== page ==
But you don't split up because you didn't want to talk about football and he didn't want to talk about the universe or better yet KUWTK, he doesn't cheat because you don't play computer games in your underwear. We had no idea how to love one another. We both needed so much from one another. We were co dependent. Needing the other to make the other feel better, feel loved, feel nurtured, feel attended to, feel whole. In the end neither of us were willing to bare our souls to one another out of spite, fear, resentment. How could I show love to someone who by my standards didn't love me enough. Perhaps we misconstrue what love really is. What it means to love someone. Maybe we confuse need for want and want for lust and lust for love. We have this huge innate habit to belong, needing to belong, to feel wanted. Needing to need someone. None of that is love. In turn I wasn't the girlfriend I wanted to be, thought I had to be, and he wasn't the boyfriend I had hoped I would fall in love with enough to feel OK that I wasn't that girlfriend. I was always pushing and fighting for more. More love and respect. Creating more subconscious tests for them to pass. More barriers for them to get over. Prove how much you love me and show me my worth. Prove how much you need me and make me feel whole. I was always concerned about who he was, how he treated me, what love he was giving me, and never much concerned with what love I gave him or perhaps what we could cultivate together.
 

  "In desperate love, we always invest the characters of our partners, demanding they be what we need of them, and then feeling devastated when they refuse to perform the role we created in the first place"-Eat Pray Love 
 

 In all the things that can play with your head, with your insecurities, your ego, of all the things to eat you up and make you second guess your own self, your values, your trust, your love... It would be betrayal.  The biggest question I found myself asking was, what if it happens again? Will I be hurt again? How can I protect myself from it happening again? How do you get over being betrayed? How do you not retort to blame. Blaming him, blaming yourself, blaming the circumstances. How do you trust someone again? Will you ever feel 'safe' letting someone in again, showing them your most vulnerable self? Could you stand there naked, bare your soul, reveal your deepest darkest secrets, share your ugly thoughts, all sides of you, from top to bottom from inside to out? Will you be able to give someone else all of you and trust that he won't break you into a thousand little pieces. Can you find someone who will be kind to you and you to them? Can you bare to let someone in. And close your eyes and hope for the best?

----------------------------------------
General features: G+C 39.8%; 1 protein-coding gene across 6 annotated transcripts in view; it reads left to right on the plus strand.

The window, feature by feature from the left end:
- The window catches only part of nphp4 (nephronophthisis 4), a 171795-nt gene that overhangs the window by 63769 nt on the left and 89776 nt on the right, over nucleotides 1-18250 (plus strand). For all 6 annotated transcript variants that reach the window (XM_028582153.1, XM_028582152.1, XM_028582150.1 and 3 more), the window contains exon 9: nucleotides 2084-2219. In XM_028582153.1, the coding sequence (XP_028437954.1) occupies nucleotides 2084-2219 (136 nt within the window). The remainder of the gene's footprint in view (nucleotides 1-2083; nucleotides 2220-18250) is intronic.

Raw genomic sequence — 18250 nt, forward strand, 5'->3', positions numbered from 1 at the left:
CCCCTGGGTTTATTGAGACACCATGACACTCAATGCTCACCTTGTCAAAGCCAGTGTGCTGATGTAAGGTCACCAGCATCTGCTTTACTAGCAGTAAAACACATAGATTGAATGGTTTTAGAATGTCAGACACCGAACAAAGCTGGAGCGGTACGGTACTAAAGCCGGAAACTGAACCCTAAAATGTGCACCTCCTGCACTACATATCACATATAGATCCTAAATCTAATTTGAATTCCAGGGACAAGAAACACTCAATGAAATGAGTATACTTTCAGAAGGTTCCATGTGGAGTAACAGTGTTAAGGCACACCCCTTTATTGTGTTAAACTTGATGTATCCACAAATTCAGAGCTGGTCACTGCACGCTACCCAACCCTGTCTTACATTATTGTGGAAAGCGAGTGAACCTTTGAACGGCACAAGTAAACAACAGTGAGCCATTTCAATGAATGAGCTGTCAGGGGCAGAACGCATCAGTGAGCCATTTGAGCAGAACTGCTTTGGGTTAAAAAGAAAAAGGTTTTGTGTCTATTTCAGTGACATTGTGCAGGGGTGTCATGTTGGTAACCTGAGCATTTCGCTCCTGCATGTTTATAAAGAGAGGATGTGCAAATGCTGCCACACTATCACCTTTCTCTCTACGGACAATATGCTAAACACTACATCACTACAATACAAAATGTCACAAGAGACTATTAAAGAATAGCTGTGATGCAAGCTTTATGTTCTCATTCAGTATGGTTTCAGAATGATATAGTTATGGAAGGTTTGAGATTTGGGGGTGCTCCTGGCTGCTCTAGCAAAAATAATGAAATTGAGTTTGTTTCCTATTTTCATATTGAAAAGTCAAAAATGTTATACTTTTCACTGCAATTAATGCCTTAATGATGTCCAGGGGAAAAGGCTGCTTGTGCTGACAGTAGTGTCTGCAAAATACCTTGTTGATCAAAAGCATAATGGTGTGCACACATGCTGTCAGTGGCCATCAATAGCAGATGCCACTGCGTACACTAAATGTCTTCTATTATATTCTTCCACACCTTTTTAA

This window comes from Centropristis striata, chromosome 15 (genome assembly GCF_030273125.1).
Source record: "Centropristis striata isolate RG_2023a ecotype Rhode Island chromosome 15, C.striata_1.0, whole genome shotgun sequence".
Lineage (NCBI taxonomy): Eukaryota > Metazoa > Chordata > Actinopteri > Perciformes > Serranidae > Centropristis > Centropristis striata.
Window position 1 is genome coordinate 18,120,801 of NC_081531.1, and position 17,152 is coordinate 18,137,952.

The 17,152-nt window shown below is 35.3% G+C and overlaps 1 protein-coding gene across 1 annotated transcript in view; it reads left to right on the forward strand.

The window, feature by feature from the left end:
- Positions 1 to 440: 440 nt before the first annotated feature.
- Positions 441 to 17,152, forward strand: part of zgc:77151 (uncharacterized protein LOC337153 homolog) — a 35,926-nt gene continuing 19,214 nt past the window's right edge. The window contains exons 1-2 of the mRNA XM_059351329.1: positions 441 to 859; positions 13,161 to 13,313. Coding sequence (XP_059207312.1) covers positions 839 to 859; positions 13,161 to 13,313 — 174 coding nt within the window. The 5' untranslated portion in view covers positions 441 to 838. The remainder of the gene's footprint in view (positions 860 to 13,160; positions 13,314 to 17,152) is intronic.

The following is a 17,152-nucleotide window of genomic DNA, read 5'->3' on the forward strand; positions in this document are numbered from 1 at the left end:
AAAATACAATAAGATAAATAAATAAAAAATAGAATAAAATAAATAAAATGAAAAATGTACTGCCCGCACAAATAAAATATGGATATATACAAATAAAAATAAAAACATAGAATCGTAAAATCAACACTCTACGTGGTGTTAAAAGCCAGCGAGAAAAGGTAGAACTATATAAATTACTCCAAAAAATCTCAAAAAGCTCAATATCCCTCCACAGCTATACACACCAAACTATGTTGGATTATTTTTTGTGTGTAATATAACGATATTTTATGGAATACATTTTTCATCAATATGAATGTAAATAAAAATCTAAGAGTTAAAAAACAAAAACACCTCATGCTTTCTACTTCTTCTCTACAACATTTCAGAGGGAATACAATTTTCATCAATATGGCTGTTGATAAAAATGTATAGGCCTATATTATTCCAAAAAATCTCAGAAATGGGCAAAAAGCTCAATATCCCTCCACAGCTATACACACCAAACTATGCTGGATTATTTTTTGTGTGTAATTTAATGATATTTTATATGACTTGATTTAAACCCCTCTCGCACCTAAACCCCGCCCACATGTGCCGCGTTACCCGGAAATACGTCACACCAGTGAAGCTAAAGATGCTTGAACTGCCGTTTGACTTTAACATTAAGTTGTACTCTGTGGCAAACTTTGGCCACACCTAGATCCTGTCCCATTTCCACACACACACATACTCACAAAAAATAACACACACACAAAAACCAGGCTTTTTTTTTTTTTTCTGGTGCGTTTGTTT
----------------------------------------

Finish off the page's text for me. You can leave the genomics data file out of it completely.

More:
Eventually, the pieces you thought were broken, don't seem as shattered as they had done. Some switch, a light bulb goes on. Every test that has been thrown your way, you decide you don't want to participate in any more. Every sad song that you sing along to in the montagesoundtrack to the scene where you find out you were cheated on, those memories of the last time things were good. And it dawns on you. as you wipe the massive trail of snot from your face with your onsie sleeve (or your cat does the job for you) You're too young to talk it through, work it out. Too uninterested, exhausted, bored to try to make it work. There are seven billion people in the world. You are too curious to fight for something that your instinct tells you is not good for you...   

 

"Shame, blame, disrespect, betrayal, and the withholding of affection damage the roots from which love grows. Love can only survive these injuries if they are acknowledged, healed and rare.” -Brene Brown